“Step a little to the left. Ok, smile!”

The shutter of my phone’s camera captured the largest smile I’d ever seen on the face of my new friend from Japan standing in front of the solemnly seated figure at the Lincoln Memorial in Washington DC.

Statue of US President Abraham Lincoln sits in Washington DC’s Lincoln Memorial

As Seichiro eagerly asked to see the picture, he expressed to me, in his limited English, how it had always been a dream for him to see the memorial honoring his favorite US President. He turned back to Lincoln’s stoic figure and looked on in silence. Three years ago, I was the same wide-eyed tourist, an American looking at the memorial of my own favorite president… but this time, my eyes were not so dry. This time, I see how far I’ve come from the beginning of my journey to emulate my heroes and the values I share with people striving for the same vision no matter how far their home country is.

Summers in DC are hot, but every year it doesn’t stop nearly fifty international students and young professionals from exploring the roots of America’s founding ideals and our unity as one people— one global family— granted unalienable rights as children of the same Creator. Together, the delegates of the International Young Leaders Assembly (IYLA) discover what it means to be a part of a new generation of leaders striving for moral and innovative excellence.

From long walks on Capitol Hill to the halls of the World Bank, Constitution Center and United Nations headquarters in New York City, IYLA is about more than prestigious institutions and networking with distinguished global leaders.

I became a Global Ambassador in 2013 after completing my first IYLA as a university student in the United States. Although born and raised in a country that has become the melting pot of all other nations around the world, IYLA was my first intimate experience with peers from such a wide array of ethnicities, faiths and cultural backgrounds from across the globe.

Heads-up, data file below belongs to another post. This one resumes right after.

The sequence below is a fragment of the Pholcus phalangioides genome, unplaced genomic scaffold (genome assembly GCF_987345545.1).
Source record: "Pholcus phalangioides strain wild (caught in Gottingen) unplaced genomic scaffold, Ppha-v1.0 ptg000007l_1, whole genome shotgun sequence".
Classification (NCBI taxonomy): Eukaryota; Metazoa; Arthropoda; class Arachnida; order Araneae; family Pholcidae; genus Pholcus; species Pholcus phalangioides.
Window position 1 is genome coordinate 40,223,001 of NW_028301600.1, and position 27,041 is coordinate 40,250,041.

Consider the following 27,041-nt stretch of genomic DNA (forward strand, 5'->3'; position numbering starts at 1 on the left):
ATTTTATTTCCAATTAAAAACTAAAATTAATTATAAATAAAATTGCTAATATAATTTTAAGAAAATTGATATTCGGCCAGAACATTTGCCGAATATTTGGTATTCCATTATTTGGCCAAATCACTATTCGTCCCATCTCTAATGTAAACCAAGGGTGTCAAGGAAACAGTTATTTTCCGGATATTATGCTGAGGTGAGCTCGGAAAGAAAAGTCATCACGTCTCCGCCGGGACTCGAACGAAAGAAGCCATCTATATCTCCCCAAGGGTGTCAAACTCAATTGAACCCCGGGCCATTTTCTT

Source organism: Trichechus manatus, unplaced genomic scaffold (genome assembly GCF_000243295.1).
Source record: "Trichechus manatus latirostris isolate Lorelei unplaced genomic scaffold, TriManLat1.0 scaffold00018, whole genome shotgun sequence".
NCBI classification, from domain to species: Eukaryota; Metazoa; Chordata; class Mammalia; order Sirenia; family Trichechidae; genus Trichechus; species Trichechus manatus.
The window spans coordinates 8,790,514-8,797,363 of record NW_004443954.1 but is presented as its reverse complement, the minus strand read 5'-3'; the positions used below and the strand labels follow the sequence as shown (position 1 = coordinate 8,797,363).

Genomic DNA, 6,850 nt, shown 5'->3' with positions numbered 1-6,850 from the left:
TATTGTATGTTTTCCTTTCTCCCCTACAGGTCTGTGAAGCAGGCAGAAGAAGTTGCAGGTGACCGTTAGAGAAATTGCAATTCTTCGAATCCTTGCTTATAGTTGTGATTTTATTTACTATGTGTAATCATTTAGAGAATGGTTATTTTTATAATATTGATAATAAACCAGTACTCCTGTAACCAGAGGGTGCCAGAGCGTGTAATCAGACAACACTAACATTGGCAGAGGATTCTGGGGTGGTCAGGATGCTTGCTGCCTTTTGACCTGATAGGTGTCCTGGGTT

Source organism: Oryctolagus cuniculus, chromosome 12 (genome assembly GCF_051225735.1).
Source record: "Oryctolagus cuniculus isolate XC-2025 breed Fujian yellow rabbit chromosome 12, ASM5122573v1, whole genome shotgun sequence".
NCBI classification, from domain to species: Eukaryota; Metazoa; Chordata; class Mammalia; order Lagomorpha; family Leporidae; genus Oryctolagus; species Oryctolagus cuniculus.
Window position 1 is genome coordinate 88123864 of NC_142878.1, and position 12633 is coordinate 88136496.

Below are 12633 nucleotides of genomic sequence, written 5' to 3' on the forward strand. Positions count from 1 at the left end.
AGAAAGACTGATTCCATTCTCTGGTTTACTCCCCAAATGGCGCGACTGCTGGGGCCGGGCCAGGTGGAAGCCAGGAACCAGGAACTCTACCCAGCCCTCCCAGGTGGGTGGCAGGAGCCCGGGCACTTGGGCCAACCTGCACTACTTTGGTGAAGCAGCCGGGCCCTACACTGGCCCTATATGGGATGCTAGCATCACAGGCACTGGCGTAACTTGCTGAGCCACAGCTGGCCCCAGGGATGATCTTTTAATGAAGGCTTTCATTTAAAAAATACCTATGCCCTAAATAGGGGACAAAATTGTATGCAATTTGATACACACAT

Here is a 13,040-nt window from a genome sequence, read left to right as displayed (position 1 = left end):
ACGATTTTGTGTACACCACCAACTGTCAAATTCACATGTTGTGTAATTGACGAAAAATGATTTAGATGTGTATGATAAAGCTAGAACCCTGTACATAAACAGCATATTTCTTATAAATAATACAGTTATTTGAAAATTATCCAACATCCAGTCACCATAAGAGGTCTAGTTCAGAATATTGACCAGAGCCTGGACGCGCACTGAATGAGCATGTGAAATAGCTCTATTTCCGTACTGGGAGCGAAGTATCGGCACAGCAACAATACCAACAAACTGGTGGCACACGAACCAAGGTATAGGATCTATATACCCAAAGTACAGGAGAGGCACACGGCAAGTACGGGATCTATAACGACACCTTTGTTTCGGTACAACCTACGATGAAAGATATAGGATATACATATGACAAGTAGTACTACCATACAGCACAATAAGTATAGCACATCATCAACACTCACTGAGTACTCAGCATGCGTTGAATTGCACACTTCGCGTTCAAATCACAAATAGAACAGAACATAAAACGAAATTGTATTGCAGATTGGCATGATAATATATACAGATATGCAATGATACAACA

IYLA groups break for team discussions after a challenging day hike

In the age of worldwide networking, social media has allowed international friendships to flourish, keeping us connected years after our weeklong adventure.

Following my appointment as an IYLA graduate and Global Ambassador, I had the unique opportunity to become a staff member of IYLA from 2014 through 2016, getting an inside look at the process of collaboration between powerful organizations and the people driven by a global vision for peace and the young leaders who will get us there.

Observing and immersing myself in the intergenerational collaboration of executives from government, NGO’s, nonprofits, businesses and academia, I was a witness to the very real fact that age plays no factor in the world of leadership. Youth are not just the leaders of tomorrow; we are the leaders of today.

As a young college student, my IYLA peers were already successful businessmen and women, entrepreneurs and social activists with plans, ideas and an undying passion to change the world. But no matter how great you think you are, the most successful young leaders came out of IYLA with a powerful humility and renewed hope that truly sustainable change is only possible through teamwork, international and interfaith collaboration united in a vision that we are all part of the same family.

The vision of “One Family under God” emulated by IYLA co-convener Global Peace Foundation is what makes programs like IYLA a uniquely successful long-term venture in developing leadership qualities among international youth.

The 2016 IYLA family celebrating everyone who had a birthday during the week at the farewell dinner

The real success of IYLA is not providing a platform to witness esteemed institutions, historical sites, or even world-class leadership workshops. The success of IYLA is providing the space to see people for who we are; that we are brothers and sisters no matter what our ethnicity, political beliefs or religious affiliation.

In my journey to discover the leader in myself, I found the family all around me that made me want to become a leader for positive change… because all those leaders I have always admired fought for what was good, not because they hated what stood in front of them, but because they loved what stood behind them.

We are a network of people who have grown to see each other as more than peers, more than business partners or colleagues. We see each other as brothers and sisters and so we care about making a difference, not just for ourselves and our own countries, but for each other and the sake of our world. This is where moral and innovative leadership begins.

This is a reflection of a graduate of the 2013 International Young Leaders Assembly and three-time consecutive organizer for IYLA in the United States.

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